Legal barriers gone, but miles still separate fallen Marine's family
MARYVILLE, Tenn. — Mikey Ferschke calls every Marine he sees “Daddy.”
They’re the closest he’ll ever come to knowing his father.
“He’s looking for his daddy right now,” said his grandmother, Robin Ferschke. “Someday he’ll realize. I don’t know if he’ll go through everything we went through — the questions, the anger. He’s not going to know his father, but he can know what his father did.”
Mikey wasn’t born when his father, Marine Sgt. Michael Ferschke Jr., died at age 22 while leading a house-to-house search near Tikrit, Iraq. His grandmother fought heaven, earth and both houses of Congress to try to bring Mikey and his Okinawan mother, Hotaru, to East Tennessee.
Mikey turned 4 years old in January, as American by birth as his fallen father but no closer than before to the mountains where his father grew up.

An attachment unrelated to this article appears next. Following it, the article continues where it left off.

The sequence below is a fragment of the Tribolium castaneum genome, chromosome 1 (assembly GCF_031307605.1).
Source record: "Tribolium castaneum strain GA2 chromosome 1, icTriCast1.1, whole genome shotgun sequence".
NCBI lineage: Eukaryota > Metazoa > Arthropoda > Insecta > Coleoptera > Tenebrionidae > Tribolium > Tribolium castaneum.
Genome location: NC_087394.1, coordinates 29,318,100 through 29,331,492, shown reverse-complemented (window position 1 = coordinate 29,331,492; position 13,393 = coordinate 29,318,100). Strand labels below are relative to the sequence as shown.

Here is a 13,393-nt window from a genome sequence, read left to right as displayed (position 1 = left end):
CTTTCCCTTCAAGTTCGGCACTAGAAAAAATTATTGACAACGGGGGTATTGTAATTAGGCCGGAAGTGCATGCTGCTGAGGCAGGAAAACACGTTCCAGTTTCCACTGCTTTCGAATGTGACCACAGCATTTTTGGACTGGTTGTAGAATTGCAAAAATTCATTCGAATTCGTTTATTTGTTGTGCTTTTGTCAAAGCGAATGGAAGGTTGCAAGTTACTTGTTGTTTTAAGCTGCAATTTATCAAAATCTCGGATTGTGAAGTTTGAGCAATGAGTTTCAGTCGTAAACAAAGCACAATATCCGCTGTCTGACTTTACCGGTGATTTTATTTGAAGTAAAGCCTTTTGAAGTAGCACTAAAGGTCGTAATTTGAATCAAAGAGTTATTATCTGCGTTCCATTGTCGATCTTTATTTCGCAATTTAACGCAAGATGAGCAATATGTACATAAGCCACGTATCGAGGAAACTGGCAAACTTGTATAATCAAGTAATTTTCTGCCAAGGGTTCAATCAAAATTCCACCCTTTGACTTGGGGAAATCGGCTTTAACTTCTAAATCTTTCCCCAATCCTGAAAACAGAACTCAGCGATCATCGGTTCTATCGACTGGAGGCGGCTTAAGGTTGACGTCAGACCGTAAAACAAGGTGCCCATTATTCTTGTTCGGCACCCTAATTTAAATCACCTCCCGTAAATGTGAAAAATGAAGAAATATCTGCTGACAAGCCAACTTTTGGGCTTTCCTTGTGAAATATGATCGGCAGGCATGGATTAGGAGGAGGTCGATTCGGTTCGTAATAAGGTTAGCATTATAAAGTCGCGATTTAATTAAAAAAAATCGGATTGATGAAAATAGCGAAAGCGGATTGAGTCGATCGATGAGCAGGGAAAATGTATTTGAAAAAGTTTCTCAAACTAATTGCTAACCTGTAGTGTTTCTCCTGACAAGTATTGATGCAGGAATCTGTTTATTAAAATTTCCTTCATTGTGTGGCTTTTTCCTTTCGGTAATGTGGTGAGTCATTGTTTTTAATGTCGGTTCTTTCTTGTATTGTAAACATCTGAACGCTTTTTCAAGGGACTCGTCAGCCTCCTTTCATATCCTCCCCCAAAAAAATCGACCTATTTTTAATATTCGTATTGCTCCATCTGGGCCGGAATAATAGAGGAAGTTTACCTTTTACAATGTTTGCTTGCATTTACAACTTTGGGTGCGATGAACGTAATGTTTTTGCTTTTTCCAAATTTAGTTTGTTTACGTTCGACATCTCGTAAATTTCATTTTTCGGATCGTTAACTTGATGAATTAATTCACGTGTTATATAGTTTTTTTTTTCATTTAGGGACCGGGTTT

“They took too long,” Robin Ferschke said. “My son fought a war, and they made me fight my battle. I hope nobody else ever has to go through that.”
She’s resigned herself to watching her grandson grow up half a world away.
They see each other once a week on Skype, where they laugh and talk about the things she’s missing — what he sees, what he does, what makes him smile.
“He’s so much like Michael,” Ferschke said. “He talks like Michael. He’s American. He’ll tell you so. He also says he’s a Recon Marine.”
She hoped to watch him grow, to hear his first words and to watch his first steps in the places where his father walked before him. She settles for glimpses on a computer screen and the occasional visit.